An Encounter with Chief Nyensuah Koko (Madame Suakoko)

The Bush Chicken presents a translated radio lecture delivered on January 22, 1933, by amateur anthropologist and photographer, Paul Julien. The broadcast occurred after a 1932 meeting of Chief Suakoko in Liberia. The radio transcript grammar has been edited for clarity from the original source.

In the center of the black republic [Liberia] lies the village Suakoko. The area is rather busy because the big forest path that ranges from Kakata, in the south, to the north-east passes it. Suakoko is a big village. I counted about 200 small huts, cylindrical structures with cone-shaped grass-thatched roofs.

It was late in the afternoon when we arrived and despite the hour, the village was full of life and activities.

I was given a small square clay building, within the government compound by the chief to spend the night. Nearby, women were pounding cassava, in exactly the same way rice is pounded in our Indonesia. From further down in the village, the flapping of a weaving loom operated by a Kpelle weaver sounded.

A young man in wide Mandingo dress suddenly appeared in the doorway of my hut. His clothes, though from inland weave, were well taken care of, and the man was even wearing sandals from a Sudan make, which is rare in the interior.

Everything pointed in the direction of this man being a “Negro” from an upper-class background. He was followed by half a dozen slaves. To my surprise, the young man knew a few English words. I let him in, gave him a stone pipe as a gift, some tobacco and a crate to sit on. He then signaled his slaves and said ‘The Queen sends you this for your supper, extends her greetings and asks whether you would pay her a visit.’ He added that she was very old.

The slaves came in and put the queen’s gifts in my hut. First of all, there was an immense pumpkin so heavy that a man could barely lift it. Then there was a chicken, a clay pot with rice, radish, banana, cassava, eddoes (a kind of grey root that in taste reminds me of our potatoes) and boiled maize, a dish that that is always part of my African menu.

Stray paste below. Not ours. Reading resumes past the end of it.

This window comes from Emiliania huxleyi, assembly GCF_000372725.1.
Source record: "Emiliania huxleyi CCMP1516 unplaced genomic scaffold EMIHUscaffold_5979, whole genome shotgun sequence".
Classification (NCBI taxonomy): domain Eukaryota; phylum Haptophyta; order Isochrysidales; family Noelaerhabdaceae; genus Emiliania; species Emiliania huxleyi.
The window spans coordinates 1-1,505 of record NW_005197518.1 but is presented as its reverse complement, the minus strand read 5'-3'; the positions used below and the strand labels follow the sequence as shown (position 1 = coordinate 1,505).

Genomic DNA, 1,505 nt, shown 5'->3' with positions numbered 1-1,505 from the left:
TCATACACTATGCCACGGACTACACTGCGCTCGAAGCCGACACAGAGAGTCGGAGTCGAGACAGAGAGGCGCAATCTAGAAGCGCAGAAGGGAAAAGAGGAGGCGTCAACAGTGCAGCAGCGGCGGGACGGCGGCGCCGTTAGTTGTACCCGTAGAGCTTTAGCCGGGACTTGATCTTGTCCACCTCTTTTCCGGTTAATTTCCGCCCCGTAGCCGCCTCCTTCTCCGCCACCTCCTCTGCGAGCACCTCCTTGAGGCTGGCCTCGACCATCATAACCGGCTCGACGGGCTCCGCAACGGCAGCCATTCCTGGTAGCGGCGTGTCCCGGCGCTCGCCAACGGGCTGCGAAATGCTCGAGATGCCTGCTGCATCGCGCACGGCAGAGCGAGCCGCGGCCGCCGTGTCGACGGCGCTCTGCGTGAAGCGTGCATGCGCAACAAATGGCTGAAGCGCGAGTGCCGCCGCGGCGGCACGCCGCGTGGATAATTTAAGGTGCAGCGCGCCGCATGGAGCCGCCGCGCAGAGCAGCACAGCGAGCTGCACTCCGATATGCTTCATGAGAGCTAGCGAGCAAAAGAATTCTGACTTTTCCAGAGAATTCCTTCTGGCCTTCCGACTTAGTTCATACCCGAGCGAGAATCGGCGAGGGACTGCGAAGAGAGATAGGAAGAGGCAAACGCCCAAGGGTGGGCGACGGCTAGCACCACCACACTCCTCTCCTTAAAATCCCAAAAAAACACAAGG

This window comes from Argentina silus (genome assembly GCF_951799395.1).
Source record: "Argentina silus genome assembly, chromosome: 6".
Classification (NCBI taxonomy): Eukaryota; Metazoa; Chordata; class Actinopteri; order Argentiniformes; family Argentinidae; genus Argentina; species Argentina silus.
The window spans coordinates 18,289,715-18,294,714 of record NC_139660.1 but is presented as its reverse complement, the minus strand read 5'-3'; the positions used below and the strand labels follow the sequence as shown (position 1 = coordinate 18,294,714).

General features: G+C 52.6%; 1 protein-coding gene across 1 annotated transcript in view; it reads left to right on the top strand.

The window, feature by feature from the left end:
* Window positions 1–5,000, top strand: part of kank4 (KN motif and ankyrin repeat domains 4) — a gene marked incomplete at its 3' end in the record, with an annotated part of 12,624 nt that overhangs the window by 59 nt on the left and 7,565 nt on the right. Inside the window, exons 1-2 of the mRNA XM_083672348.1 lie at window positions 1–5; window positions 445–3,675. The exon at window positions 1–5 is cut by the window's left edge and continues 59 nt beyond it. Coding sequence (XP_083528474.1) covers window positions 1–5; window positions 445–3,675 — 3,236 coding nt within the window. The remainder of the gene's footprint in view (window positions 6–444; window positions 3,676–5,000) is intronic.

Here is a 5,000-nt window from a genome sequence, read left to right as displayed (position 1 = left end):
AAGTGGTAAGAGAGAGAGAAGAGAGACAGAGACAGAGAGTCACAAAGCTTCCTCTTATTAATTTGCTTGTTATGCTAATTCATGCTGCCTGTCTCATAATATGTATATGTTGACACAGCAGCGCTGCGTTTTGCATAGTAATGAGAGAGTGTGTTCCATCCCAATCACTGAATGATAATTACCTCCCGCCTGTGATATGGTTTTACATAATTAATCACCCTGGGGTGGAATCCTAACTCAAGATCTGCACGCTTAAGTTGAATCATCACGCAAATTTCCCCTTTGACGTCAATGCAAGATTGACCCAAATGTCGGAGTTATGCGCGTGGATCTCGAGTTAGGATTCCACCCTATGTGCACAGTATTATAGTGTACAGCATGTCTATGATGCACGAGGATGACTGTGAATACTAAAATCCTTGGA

Another black man brought a large calabash with sour palm wine. For a while I more or less conversed with the young prince – he turned out to be a grandson to the old queen, Suakoko – and we made the appointment for him to take me to the queen’s compound after sunset.

And so it happened.

Image is from “The African Republic of Liberia and the Belgian Congo: Based on the Observations Made and Material Collected during the Harvard African Expedition, 1926-1927.”

Image from The African Republic of Liberia and the Belgian Congo: Based on the Observations Made and Material Collected during the Harvard African Expedition, 1926-1927

We first walked through the village covered in darkness where from all the roofs, or better still, through all the roofs, smoke was rising. Here and there a dog was barking and in the surrounding trees and on the roofs, crickets gave a deafening concert that in the forested areas in Africa accompanies nightfall and is sometimes so loud that it makes conversation impossible.

We arrived at a big palisade wall with a small gate, blocked by a heavy door made of one piece of wood. After that another door, so low that I could hardly enter it even when bending down. That door gave access to a courtyard where a herd of goats tried to run off in the darkness.